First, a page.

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The Specific 003: Luck
Recently, I was chatting with Edwin on Twitter when I shared that I have a multinational company (MNC) customer paying me 7.5k USD monthly for my software services.
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Right away, he asked how I got my first customer for my service business:
Here is my response and how I got my first customer:
if I hadn't attended my old friend's birthday party…
if the customer had not changed their CEO…
if the new CEO hadn't set out the mandate to automate everything...
if the customer’s Singapore ops team who knew me since the previous CEO and had not stayed together into the new CEO tenure…
if the Philippines office hadn't required the Singapore office to intervene...
if their in-house IT team was efficient in the first place...
I wouldn't have the contract and leverage I have today with this particular customer.
I had a lot of lucky breaks, 6 by my count. He agreed, but also pointed to how I made my own luck. This little exchange encapsulated for me the two most common ways to look at luck.
The two most common ways of looking at luck is:
It’s all dumb luck. End of story.
Luck is just perseverance and making the randomness work for you.
I get the appeal of each narrative. But, both are cherry-picking.
The “it’s dumb luck” fixates on the randomness of reality but denies the importance of efforts. While the latter fixates on efforts but conveniently ignores how outcomes vary even with same efforts by different people. The truth is, there’s always a mix of both.
So I thought, maybe I should dig a bit deeper.
And I did and found this 1979 paper (The Varieties of Chance in Scientific Research by J H Austin) which had more granular and more interesting categories on luck
The following is my modification of the original table in the paper.
Table Representing Kinds of Luck
Find Your Personal Fit
Let me try to map the conversation between Edwin and myself into this table.
Type I Blind Luck: Me listing out the 6 lucky breaks
Type II General Exploratory Behavior: Edwin pointing out the efforts I have put in (and also available to anyone in my shoes) in between all those lucky breaks.
Type III Sagacity and Type IV Personalized Action are much harder to bring to mind. And also the more interesting, because they help explain why no two success stories are exactly alike.
They are like the product-market fit concept in startups. Using that analogy, both sagacity and personalized action are like person-action-worldview fit.
It’s like how not everybody who practice as much as LeBron James will end up exactly like him. A small minority who do so might turn out to be NBA stars as well, but they will be their version of an NBA star. Not a LeBron James clone.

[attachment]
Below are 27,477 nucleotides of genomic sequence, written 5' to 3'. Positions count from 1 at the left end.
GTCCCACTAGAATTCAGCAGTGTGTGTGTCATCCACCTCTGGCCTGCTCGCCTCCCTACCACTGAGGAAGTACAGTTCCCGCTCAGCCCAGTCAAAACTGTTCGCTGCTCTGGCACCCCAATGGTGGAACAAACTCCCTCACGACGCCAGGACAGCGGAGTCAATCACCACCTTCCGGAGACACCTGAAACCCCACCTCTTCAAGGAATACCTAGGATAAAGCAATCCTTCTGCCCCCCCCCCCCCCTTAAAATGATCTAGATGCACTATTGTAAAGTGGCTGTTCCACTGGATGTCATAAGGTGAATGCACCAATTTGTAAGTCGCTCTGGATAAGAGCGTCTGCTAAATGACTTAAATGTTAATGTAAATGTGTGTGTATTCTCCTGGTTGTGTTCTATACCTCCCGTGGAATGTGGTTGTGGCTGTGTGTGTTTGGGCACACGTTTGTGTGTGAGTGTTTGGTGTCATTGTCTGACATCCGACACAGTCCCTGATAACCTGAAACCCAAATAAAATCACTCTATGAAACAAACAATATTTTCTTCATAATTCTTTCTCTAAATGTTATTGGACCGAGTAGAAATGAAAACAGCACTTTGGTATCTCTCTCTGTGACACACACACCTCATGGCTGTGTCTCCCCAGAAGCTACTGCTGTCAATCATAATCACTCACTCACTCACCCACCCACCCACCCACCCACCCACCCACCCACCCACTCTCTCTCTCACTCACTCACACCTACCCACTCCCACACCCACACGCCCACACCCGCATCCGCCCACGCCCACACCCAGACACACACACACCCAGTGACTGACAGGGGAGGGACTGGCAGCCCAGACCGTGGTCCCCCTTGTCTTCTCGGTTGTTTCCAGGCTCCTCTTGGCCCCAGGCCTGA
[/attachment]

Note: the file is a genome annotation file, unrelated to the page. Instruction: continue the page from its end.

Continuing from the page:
Replace LeBron James and NBA star in the previous paragraph with a different high performer and accolade, and the pattern will largely still holds true.
Returning to my personal experience of having 6 lucky breaks to secure the customer, if I were not the right fit, or did not have the right skills to create value, no amount of lucky breaks would have helped me.
My personalized efforts and idiosyncrasies such as:
my preference to take on new challenges, (I score slightly above average for Openness to Experience)
my tendency to look at a problem from both software development and business analysis viewpoints, (A developer who worked with me once called me a “business coder”)
my willingness to accept less stability for greater variance in outcomes (hey, I run my own biz 🙃)
were factors too.
If I were to reformulate for luck, I would say:
Develop a taste for what’s good
Be determined and relentlessly try many things
In a way that honors your uniqueness and aligns with your taste
Don’t die trying
Not as catchy as “make your own luck” and “it’s all dumb luck” cliches.
But I prefer this level of precision and nuance anytime of the week.
Speaking of trying and honoring your uniqueness, it would be remiss of me if I don’t take this opportunity and try to get you to subscribe. If you already did, thank you 🙇🏻♂️
Elsewhere On The Web
Coincidentally while writing about luck, I came across this thread by Lance Sun about an anonymous tech billionaire.
Notice the complete absence of any buzz-wordy frameworks or sappy coherent narratives about passion or perseverance.
And as Lance summarized at the end, survival is key.
“Don’t die” is probably the most universal advice in the messy world we live in.
I want to thank Chris Wong, Louie Bacaj, Greg Lim and Sam Cho for reading drafts of this. And Edwin Tan who asked me thoughtful questions via Twitter DM and giving permissions to share our conversation.
P.S. you can respond directly to this email. I read every reply. I'd love to hear from you.